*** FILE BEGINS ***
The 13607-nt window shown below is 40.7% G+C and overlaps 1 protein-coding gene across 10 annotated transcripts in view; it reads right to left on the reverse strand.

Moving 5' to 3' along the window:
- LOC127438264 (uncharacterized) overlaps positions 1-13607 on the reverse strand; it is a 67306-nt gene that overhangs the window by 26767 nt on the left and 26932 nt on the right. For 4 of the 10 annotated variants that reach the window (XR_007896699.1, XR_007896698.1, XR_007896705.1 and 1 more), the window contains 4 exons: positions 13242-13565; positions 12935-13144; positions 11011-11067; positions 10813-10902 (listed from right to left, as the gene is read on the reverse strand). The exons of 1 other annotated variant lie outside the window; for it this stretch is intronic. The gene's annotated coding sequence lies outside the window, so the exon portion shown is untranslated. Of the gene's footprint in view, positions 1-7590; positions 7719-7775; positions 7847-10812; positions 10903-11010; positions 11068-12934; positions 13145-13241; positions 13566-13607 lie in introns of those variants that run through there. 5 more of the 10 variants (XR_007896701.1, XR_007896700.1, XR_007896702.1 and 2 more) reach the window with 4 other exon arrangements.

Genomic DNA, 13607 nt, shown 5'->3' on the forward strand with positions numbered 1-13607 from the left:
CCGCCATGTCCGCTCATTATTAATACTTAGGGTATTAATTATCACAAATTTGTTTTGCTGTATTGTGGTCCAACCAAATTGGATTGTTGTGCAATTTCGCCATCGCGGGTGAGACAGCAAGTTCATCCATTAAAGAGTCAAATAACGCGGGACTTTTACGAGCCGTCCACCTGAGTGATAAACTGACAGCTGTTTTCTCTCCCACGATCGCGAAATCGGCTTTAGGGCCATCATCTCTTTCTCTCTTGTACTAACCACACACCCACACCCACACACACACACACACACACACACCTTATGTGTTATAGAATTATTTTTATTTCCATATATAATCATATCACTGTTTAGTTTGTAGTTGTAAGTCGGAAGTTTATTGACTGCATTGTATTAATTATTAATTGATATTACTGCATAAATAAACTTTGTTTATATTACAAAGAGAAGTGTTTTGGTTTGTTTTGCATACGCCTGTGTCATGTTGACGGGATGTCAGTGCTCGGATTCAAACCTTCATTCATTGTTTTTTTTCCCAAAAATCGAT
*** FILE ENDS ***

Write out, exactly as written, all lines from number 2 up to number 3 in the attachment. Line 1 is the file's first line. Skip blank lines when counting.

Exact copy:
Moving 5' to 3' along the window:
- LOC127438264 (uncharacterized) overlaps positions 1-13607 on the reverse strand; it is a 67306-nt gene that overhangs the window by 26767 nt on the left and 26932 nt on the right. For 4 of the 10 annotated variants that reach the window (XR_007896699.1, XR_007896698.1, XR_007896705.1 and 1 more), the window contains 4 exons: positions 13242-13565; positions 12935-13144; positions 11011-11067; positions 10813-10902 (listed from right to left, as the gene is read on the reverse strand). The exons of 1 other annotated variant lie outside the window; for it this stretch is intronic. The gene's annotated coding sequence lies outside the window, so the exon portion shown is untranslated. Of the gene's footprint in view, positions 1-7590; positions 7719-7775; positions 7847-10812; positions 10903-11010; positions 11068-12934; positions 13145-13241; positions 13566-13607 lie in introns of those variants that run through there. 5 more of the 10 variants (XR_007896701.1, XR_007896700.1, XR_007896702.1 and 2 more) reach the window with 4 other exon arrangements.